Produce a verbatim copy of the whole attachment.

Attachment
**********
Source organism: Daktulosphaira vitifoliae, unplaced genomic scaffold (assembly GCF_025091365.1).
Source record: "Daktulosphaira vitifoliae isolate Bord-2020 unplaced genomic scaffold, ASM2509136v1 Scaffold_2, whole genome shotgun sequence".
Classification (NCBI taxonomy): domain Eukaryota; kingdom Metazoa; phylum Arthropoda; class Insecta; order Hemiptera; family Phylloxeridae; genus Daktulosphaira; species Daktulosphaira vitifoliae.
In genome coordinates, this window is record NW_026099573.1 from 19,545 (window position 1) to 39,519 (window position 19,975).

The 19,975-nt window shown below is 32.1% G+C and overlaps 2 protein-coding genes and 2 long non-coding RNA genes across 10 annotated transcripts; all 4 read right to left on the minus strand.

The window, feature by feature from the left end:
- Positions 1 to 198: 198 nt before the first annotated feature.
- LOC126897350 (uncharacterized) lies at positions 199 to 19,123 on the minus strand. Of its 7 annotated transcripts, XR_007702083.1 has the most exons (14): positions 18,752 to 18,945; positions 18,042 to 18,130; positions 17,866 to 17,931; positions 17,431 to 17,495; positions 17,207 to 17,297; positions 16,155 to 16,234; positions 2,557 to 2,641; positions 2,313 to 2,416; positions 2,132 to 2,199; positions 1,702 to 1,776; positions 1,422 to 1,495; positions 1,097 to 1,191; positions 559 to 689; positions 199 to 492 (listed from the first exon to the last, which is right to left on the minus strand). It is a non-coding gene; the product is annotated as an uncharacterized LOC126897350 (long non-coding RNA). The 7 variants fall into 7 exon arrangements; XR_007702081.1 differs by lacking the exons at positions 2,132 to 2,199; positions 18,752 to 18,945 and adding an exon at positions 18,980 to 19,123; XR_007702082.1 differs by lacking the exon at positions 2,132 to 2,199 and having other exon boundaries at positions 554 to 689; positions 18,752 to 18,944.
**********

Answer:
Source organism: Daktulosphaira vitifoliae, unplaced genomic scaffold (assembly GCF_025091365.1).
Source record: "Daktulosphaira vitifoliae isolate Bord-2020 unplaced genomic scaffold, ASM2509136v1 Scaffold_2, whole genome shotgun sequence".
Classification (NCBI taxonomy): domain Eukaryota; kingdom Metazoa; phylum Arthropoda; class Insecta; order Hemiptera; family Phylloxeridae; genus Daktulosphaira; species Daktulosphaira vitifoliae.
In genome coordinates, this window is record NW_026099573.1 from 19,545 (window position 1) to 39,519 (window position 19,975).

The 19,975-nt window shown below is 32.1% G+C and overlaps 2 protein-coding genes and 2 long non-coding RNA genes across 10 annotated transcripts; all 4 read right to left on the minus strand.

The window, feature by feature from the left end:
- Positions 1 to 198: 198 nt before the first annotated feature.
- LOC126897350 (uncharacterized) lies at positions 199 to 19,123 on the minus strand. Of its 7 annotated transcripts, XR_007702083.1 has the most exons (14): positions 18,752 to 18,945; positions 18,042 to 18,130; positions 17,866 to 17,931; positions 17,431 to 17,495; positions 17,207 to 17,297; positions 16,155 to 16,234; positions 2,557 to 2,641; positions 2,313 to 2,416; positions 2,132 to 2,199; positions 1,702 to 1,776; positions 1,422 to 1,495; positions 1,097 to 1,191; positions 559 to 689; positions 199 to 492 (listed from the first exon to the last, which is right to left on the minus strand). It is a non-coding gene; the product is annotated as an uncharacterized LOC126897350 (long non-coding RNA). The 7 variants fall into 7 exon arrangements; XR_007702081.1 differs by lacking the exons at positions 2,132 to 2,199; positions 18,752 to 18,945 and adding an exon at positions 18,980 to 19,123; XR_007702082.1 differs by lacking the exon at positions 2,132 to 2,199 and having other exon boundaries at positions 554 to 689; positions 18,752 to 18,944.